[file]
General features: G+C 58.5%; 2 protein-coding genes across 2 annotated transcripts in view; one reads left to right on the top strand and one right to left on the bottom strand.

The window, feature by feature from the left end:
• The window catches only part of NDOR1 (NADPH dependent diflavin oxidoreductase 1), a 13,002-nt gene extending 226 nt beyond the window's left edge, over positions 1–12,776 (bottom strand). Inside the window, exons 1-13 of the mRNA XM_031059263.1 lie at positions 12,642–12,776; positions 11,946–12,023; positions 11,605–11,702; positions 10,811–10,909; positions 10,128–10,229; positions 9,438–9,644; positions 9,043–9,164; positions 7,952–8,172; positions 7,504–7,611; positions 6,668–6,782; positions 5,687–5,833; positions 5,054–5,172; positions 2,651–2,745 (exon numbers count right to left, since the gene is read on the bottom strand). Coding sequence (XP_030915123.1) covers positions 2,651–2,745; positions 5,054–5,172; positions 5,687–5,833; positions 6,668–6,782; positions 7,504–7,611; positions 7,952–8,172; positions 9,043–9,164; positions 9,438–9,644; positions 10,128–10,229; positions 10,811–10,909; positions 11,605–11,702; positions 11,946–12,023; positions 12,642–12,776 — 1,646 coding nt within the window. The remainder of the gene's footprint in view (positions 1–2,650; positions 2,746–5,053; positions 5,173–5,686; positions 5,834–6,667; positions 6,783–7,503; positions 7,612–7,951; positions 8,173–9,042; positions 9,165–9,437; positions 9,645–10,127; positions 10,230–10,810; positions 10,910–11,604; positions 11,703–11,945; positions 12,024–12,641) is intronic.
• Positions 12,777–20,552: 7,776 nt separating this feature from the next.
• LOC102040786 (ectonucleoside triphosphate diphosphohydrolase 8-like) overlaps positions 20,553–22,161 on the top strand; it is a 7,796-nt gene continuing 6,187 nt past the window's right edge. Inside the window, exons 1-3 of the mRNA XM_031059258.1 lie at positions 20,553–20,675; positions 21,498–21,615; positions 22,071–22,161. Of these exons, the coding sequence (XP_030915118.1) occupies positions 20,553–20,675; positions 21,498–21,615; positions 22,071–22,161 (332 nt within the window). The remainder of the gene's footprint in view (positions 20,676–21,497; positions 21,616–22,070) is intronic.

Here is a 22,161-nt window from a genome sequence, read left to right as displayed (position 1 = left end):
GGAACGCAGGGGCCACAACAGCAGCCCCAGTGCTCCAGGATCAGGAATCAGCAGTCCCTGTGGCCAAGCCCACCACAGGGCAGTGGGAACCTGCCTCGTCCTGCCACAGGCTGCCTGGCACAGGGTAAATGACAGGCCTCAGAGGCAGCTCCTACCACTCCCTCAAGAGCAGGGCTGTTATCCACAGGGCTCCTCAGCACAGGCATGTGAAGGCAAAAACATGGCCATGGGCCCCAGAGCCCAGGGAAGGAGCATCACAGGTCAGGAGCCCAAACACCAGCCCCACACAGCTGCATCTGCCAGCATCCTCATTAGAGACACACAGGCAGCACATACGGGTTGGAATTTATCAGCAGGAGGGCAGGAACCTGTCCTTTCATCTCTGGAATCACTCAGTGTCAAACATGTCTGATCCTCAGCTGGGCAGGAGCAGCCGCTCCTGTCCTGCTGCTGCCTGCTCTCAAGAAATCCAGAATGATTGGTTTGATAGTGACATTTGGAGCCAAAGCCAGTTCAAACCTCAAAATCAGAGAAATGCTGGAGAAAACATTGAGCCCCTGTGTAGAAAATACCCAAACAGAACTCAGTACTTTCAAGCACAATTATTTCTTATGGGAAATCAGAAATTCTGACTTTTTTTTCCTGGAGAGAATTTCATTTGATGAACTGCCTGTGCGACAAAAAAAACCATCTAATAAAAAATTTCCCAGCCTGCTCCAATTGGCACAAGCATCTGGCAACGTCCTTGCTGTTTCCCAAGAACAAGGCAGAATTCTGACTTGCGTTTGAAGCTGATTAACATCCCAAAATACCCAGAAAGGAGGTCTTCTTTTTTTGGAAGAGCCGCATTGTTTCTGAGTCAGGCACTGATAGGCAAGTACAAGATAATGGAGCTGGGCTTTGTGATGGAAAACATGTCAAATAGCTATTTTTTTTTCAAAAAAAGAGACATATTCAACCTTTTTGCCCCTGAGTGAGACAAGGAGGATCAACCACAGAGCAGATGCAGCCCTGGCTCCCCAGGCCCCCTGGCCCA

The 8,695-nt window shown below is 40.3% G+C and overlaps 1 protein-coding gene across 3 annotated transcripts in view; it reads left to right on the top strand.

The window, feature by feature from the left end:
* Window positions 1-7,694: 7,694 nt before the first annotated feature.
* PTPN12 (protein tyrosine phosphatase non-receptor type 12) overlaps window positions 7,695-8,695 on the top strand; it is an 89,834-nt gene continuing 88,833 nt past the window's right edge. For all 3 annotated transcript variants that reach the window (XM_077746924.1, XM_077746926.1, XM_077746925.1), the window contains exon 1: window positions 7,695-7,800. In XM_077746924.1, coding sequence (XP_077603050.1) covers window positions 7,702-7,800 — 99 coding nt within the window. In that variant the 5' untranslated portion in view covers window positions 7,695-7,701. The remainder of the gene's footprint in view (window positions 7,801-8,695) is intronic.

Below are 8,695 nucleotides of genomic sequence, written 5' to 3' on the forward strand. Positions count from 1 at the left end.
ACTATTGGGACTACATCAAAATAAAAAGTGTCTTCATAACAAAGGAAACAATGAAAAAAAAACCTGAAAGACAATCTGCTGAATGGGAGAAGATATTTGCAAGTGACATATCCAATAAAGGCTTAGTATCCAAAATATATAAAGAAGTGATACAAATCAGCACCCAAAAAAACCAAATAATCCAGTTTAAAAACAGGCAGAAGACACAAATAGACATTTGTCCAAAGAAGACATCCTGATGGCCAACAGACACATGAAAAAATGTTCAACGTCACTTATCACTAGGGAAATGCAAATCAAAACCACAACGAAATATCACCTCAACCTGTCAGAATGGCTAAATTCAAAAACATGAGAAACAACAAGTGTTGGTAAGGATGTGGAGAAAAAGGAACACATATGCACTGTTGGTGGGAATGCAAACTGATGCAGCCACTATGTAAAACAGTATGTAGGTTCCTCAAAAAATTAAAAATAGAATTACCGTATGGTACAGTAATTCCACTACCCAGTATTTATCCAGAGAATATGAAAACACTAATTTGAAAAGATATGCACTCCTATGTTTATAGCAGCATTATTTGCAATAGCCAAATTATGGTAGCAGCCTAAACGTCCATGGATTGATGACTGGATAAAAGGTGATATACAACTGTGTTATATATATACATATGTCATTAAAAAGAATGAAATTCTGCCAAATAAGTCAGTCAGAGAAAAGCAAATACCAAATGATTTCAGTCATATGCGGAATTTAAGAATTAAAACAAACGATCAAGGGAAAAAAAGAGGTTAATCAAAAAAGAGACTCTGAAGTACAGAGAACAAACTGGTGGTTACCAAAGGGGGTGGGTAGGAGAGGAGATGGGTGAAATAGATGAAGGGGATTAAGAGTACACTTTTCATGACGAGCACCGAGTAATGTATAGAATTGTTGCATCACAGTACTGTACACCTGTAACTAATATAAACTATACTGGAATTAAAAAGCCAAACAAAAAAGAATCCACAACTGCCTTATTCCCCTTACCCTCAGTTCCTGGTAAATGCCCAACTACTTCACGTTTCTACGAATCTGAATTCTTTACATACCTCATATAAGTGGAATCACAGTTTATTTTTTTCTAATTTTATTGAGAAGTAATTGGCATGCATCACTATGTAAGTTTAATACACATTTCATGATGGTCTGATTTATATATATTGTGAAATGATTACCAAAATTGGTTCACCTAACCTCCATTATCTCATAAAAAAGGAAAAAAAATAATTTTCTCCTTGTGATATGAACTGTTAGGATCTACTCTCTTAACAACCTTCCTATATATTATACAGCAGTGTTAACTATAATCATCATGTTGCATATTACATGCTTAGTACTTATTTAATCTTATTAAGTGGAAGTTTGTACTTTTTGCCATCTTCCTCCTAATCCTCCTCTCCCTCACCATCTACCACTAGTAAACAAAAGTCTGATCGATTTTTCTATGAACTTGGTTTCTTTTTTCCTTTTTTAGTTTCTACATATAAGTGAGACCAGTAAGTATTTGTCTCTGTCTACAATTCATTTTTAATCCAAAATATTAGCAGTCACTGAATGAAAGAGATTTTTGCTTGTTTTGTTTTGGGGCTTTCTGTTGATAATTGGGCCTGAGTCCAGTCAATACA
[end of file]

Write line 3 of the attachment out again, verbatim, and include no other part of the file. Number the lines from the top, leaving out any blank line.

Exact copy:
• The window catches only part of NDOR1 (NADPH dependent diflavin oxidoreductase 1), a 13,002-nt gene extending 226 nt beyond the window's left edge, over positions 1–12,776 (bottom strand). Inside the window, exons 1-13 of the mRNA XM_031059263.1 lie at positions 12,642–12,776; positions 11,946–12,023; positions 11,605–11,702; positions 10,811–10,909; positions 10,128–10,229; positions 9,438–9,644; positions 9,043–9,164; positions 7,952–8,172; positions 7,504–7,611; positions 6,668–6,782; positions 5,687–5,833; positions 5,054–5,172; positions 2,651–2,745 (exon numbers count right to left, since the gene is read on the bottom strand). Coding sequence (XP_030915123.1) covers positions 2,651–2,745; positions 5,054–5,172; positions 5,687–5,833; positions 6,668–6,782; positions 7,504–7,611; positions 7,952–8,172; positions 9,043–9,164; positions 9,438–9,644; positions 10,128–10,229; positions 10,811–10,909; positions 11,605–11,702; positions 11,946–12,023; positions 12,642–12,776 — 1,646 coding nt within the window. The remainder of the gene's footprint in view (positions 1–2,650; positions 2,746–5,053; positions 5,173–5,686; positions 5,834–6,667; positions 6,783–7,503; positions 7,612–7,951; positions 8,173–9,042; positions 9,165–9,437; positions 9,645–10,127; positions 10,230–10,810; positions 10,910–11,604; positions 11,703–11,945; positions 12,024–12,641) is intronic.